That the owner of a computer system and the owner of the data on it are different parties.
Who has the right to grant access? Clearly the owner of the system would control any technical access protections. But does that give them the right to deny access to others' data?
The courts haven't even recognized a distinction - one likely to be continuously exacerbated by new non-federal privacy laws - between these owners.
It's just going to get worse until this distinction is resolved. Imagine that Intech uses Initrode's cloud storage. Intech contracts a third party, Inipower, to perform operations on said data in the cloud. Initrode doesn't like Inipower and cuts off access. Do they have the right to do so? The law is unclear.
Tim, you're a writer with some seriously interesting viewpoints that are worth reading; why do you hide those behind the passive voice?
The passive voice is fucking hard to read.
Just... please stop using it. Learn what the active voice is and use it. In the meantime, I'm going to have to skip your pieces because, well, your writing sucks. It's not worth wading through your word soup to find the point.
As a longtime reader (10+ years now!) who mostly visits mobile, just want to say thank you!!! Been using the beta site since it was announced, and it's a MUCH improved experience over the previous version.
I think the most harmful effects of this will be the wave of trolling designed to get sites removed. Forget the Thiel strategy, if this passes, when you don't like critical coverage, just stage numerous trafficking posts in their comments.
Think you're missing the point... if you can't beat 'em, join 'em. Make the most of a bad situation. Two can play at that game. Anything you can do I can do better.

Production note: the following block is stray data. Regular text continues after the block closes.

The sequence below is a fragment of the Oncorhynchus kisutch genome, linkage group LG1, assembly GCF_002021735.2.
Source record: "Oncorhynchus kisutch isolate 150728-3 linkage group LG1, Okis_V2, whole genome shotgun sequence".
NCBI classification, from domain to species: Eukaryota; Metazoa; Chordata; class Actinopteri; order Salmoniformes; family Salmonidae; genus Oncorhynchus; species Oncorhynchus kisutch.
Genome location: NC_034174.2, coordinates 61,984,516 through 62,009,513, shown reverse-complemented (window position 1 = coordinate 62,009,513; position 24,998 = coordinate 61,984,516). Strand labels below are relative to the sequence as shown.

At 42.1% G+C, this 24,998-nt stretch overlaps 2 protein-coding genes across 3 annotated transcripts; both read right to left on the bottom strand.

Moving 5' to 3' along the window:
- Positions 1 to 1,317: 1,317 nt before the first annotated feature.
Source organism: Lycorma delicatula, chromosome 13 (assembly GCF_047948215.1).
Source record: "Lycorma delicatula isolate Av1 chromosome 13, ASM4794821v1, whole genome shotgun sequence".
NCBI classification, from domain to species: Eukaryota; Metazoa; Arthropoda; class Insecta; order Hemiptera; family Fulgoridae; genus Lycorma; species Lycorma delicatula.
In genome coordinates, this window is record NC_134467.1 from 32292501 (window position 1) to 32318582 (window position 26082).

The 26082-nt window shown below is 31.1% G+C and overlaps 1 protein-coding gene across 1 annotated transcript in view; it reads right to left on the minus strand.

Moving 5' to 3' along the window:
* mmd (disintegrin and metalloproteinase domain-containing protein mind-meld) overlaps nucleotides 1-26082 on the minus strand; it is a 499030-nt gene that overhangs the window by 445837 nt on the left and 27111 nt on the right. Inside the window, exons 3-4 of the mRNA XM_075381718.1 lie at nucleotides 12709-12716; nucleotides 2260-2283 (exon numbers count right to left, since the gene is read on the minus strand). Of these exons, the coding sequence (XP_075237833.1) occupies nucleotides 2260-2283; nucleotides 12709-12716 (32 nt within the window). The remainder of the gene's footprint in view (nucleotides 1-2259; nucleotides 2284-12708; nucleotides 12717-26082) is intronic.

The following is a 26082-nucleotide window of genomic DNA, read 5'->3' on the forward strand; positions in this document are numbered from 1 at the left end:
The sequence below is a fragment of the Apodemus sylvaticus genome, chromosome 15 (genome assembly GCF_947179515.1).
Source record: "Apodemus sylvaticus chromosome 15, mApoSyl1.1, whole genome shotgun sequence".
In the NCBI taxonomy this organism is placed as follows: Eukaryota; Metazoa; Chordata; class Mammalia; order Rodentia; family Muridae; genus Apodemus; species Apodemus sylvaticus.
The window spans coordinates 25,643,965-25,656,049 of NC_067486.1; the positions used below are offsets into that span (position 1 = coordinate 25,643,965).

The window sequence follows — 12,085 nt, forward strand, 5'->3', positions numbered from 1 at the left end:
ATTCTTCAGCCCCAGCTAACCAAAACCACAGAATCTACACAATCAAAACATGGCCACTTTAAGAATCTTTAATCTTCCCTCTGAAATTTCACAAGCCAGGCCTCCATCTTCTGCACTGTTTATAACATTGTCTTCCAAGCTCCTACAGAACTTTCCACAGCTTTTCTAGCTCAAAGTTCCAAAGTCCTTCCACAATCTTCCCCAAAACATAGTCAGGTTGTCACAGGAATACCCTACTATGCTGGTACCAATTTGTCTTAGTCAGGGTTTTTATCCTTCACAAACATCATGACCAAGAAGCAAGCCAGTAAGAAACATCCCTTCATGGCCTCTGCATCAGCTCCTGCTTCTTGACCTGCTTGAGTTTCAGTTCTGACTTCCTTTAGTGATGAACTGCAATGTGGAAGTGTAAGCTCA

And obviously, my specifics are not backed by signed treaties. But it's not out of the realm of possibility for a tech company to claim it's being denied business - profit - due to censorious (or whatever) policies. And clearly the actual terms of any agreement would dictate reality, but again, if ISDS crap gets ratified, it could make for interesting tactics from non-traditional players.
Oh, and Apple may have been founded in - and has hq here - it most definitely is not a US company. They practically invented the "double irish" model. For more reading, start here: https://www.theguardian.com/business/2016/aug/30/apple-pay-back-taxes-eu-ruling-ireland-state-aid
I'd actually hope the whole cable box thing is just one of many "assaults" the FCC launches over the next couple years in a strategy to tie up the companies'resources on multiple costly fronts. A serial approach will never work.
At the beginning, Chaum did acknowledge that some controversy does surround this proposal, then waved his hand and said, "I have no idea why."
He then went on to completely omit the fact that there is this glaring security hole. Rather it's left to an exercise for the reader. What a cowardly cop-out.
Oh, and he also stated that the system would have to run "in a highly secure data center managed by someone in this room", ignoring the fact that most people in the room could also break in to such a "secure data center".
By banning cash, we can: 1. Prevent banks from becoming "too big to fail" 2. Prevent drug kingpins from amassing huge fortures 3. Prevent corrupt politicians from accepting bribes/campaign contributions
I'm sure there's others, including perhaps even some reasons for the children.